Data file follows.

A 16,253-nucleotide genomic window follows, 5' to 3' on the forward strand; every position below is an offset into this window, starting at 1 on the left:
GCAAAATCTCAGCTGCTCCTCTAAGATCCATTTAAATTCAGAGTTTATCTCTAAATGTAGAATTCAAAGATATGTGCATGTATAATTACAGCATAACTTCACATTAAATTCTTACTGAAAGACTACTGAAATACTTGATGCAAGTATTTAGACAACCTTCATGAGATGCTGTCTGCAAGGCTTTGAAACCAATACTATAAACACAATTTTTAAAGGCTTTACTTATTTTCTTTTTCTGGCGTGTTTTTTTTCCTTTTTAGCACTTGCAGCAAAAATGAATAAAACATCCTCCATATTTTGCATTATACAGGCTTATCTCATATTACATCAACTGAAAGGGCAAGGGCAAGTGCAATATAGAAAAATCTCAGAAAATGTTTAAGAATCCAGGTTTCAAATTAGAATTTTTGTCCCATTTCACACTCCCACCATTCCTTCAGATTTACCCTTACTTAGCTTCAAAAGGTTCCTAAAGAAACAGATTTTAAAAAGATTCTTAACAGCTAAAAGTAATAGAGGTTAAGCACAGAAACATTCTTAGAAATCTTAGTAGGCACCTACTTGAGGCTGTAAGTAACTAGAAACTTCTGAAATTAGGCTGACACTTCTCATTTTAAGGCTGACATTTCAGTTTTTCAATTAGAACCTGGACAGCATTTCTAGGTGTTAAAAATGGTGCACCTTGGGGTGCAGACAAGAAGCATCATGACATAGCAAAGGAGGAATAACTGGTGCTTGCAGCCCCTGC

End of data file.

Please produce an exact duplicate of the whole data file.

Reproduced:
A 16,253-nucleotide genomic window follows, 5' to 3' on the forward strand; every position below is an offset into this window, starting at 1 on the left:
GCAAAATCTCAGCTGCTCCTCTAAGATCCATTTAAATTCAGAGTTTATCTCTAAATGTAGAATTCAAAGATATGTGCATGTATAATTACAGCATAACTTCACATTAAATTCTTACTGAAAGACTACTGAAATACTTGATGCAAGTATTTAGACAACCTTCATGAGATGCTGTCTGCAAGGCTTTGAAACCAATACTATAAACACAATTTTTAAAGGCTTTACTTATTTTCTTTTTCTGGCGTGTTTTTTTTCCTTTTTAGCACTTGCAGCAAAAATGAATAAAACATCCTCCATATTTTGCATTATACAGGCTTATCTCATATTACATCAACTGAAAGGGCAAGGGCAAGTGCAATATAGAAAAATCTCAGAAAATGTTTAAGAATCCAGGTTTCAAATTAGAATTTTTGTCCCATTTCACACTCCCACCATTCCTTCAGATTTACCCTTACTTAGCTTCAAAAGGTTCCTAAAGAAACAGATTTTAAAAAGATTCTTAACAGCTAAAAGTAATAGAGGTTAAGCACAGAAACATTCTTAGAAATCTTAGTAGGCACCTACTTGAGGCTGTAAGTAACTAGAAACTTCTGAAATTAGGCTGACACTTCTCATTTTAAGGCTGACATTTCAGTTTTTCAATTAGAACCTGGACAGCATTTCTAGGTGTTAAAAATGGTGCACCTTGGGGTGCAGACAAGAAGCATCATGACATAGCAAAGGAGGAATAACTGGTGCTTGCAGCCCCTGC